It was only a matter of time before scammers started capitalizing on the Ebola scare. The Better Business Bureau is warning consumers about a variety of Ebola-related scams and problematic fundraisers.
Connor Burtis is holding a treasure hunt with the ultimate prize: A handcrafted piece of furniture.
It can cost as much as $50,000 a year for in-home health care for seniors. Nursing home care can run close to $70,000 a year.
If you live on Sioux Falls' south side, you may have noticed not one, but two "neighborhood" magazines in your mailbox. It's part of a new successful business model called micro-publishing, or publications that reach a small, specific audience.
That's because even big companies that have millions to spend on cyber security have fallen victim to attacks. That has smaller, non-profits like the Sioux Falls Catholic Diocese on high alert.
A lot of guys like to tinker around in their garage. But when some friends, who happen to be engineers, started tinkering, they came up with an idea that was a "step above" the rest.
Sarah Mark is busy helping customers all day long, but sometimes she has to question someone more than she'd like; take a recent incident when an elderly couple came in to put money on a Green Dot pre-paid card.
The Mini Babybel plant is one addition that's making Brookings the next big boom town in South Dakota.
KELOLAND has a French connection in Brookings. Bel Brands Mini Babybel cheese plant has its official ribbon cutting tomorrow.
Just this week we had news of two more data breaches at Supervalu and Albertsons stores. You may feel you're powerless over having someone have access to your debit card number.
But one KELOLAND bank is putting the power back into their customers’ hands by adding a switch to their banking app that lets people turn their debit card on and off.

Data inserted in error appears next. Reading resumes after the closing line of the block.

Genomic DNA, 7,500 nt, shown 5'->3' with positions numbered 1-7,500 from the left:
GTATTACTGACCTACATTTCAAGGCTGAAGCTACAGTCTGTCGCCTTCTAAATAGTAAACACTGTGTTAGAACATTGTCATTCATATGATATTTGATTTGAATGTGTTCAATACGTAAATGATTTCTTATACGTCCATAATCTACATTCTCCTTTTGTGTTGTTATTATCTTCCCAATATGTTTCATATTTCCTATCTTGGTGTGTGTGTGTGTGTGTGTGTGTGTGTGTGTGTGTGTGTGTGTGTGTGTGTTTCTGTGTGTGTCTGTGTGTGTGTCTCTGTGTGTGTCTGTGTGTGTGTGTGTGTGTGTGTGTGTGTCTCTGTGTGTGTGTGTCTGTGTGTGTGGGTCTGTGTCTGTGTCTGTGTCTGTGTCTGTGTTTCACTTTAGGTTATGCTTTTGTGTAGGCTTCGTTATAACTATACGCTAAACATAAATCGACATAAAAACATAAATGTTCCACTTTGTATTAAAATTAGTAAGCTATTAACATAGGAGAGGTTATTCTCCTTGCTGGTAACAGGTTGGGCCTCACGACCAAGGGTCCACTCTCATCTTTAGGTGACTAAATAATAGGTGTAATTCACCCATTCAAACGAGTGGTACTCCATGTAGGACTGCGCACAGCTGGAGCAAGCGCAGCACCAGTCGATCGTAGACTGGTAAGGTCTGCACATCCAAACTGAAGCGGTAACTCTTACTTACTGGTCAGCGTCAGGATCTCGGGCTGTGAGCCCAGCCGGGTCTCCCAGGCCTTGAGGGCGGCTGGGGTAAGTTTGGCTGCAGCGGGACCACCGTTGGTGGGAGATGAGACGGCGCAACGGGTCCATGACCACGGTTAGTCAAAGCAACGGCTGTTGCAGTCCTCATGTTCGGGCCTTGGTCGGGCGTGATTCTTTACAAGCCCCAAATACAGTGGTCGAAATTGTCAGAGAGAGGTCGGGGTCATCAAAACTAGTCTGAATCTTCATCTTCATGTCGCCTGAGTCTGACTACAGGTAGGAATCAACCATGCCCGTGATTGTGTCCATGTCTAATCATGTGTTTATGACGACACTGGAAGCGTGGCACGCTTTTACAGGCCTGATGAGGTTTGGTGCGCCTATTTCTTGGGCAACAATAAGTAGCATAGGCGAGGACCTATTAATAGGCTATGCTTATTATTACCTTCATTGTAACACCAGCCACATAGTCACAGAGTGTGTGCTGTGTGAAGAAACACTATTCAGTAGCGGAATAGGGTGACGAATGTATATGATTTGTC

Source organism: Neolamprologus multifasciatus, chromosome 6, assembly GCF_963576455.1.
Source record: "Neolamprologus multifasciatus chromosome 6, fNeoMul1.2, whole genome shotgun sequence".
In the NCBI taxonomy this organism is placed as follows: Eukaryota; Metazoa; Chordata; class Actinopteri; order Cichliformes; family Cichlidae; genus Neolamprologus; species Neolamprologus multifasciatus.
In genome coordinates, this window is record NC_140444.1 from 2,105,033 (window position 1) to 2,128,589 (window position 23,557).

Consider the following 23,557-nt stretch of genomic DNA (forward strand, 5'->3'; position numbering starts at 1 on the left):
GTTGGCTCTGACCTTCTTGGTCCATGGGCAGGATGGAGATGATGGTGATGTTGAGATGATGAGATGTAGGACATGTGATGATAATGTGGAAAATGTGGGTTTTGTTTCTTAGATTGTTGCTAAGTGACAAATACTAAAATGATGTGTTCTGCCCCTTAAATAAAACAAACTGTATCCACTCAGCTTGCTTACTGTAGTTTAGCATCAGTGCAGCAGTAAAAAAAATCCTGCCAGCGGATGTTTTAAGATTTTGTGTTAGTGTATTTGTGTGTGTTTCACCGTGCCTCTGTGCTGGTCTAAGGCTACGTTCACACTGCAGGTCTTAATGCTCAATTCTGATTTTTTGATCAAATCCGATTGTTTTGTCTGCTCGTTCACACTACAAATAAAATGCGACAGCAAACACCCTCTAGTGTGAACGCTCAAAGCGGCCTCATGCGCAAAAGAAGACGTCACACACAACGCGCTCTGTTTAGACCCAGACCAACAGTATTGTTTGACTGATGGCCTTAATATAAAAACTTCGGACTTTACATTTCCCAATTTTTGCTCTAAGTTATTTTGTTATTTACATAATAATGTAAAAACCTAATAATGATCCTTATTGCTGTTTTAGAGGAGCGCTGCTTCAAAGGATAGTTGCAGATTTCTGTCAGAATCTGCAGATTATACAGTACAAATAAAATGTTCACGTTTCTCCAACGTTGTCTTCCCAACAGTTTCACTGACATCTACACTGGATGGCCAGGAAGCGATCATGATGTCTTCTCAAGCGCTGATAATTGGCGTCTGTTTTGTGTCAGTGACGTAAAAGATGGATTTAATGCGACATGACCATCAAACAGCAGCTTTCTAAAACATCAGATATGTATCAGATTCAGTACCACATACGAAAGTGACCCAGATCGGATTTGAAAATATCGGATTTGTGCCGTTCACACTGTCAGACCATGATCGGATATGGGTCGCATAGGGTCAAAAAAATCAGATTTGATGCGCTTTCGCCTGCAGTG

You use your debit card to pay for just about everything. Now, what if when you were done making that purchase, you could turn it off, like the flip of a light switch?
Angela: Just a flick of a switch?
Emily Stephens of First Bank & Trust: Right, a click of a button.
First Bank & Trust is leading the trend to add the on-off debit card switch to its banking app. A third of its customers have already embraced mobile banking.
"You can check your balances, you can do transfers from it, and the cool thing now is to be able to turn on and off your debit card," Mueller said.
Teddi Mueller can think of several, real-life scenarios where she could have taken advantage of the new feature on her bank's app-- like the time she left her card on a plane; or at the Mall of America.
"I set down my debit card and walked away. By the time I realized it was gone--your heart starts pounding out of your chest. When I have this app, I can easily just open it up; enter in my information really quick--it's instantaneous. And then I can go to that portion of the app and shut it off," Mueller said.
While the bank's had the feature on its app for about six weeks now, it hasn't publicized it yet to its customers. However, about 10 percent are figuring out there's a switch to turn their debit cards off.
"We might have that customer that may turn their debit card off while they're at work all day because they know they're not using their card," Stephens said.
Of course, just like everything else with technology, there's always a chance you could have poor reception or a dead phone when you need to turn your card on to make a purchase.
"Technology is everywhere and sometimes it does crash. But this at least gives you some security to think, ‘I have control of it now.
Auto loans are in the middle of a big boom. The amount of money borrowed has risen for 15 quarters; that's the longest streak in nearly 10 years.
We're all on high alert for identity theft after millions of debit and credit cards and personal information have been stolen in retail data breaches.
But a new business in Sioux Falls has found a way to make wedding planning easier by making it a one-stop shop.
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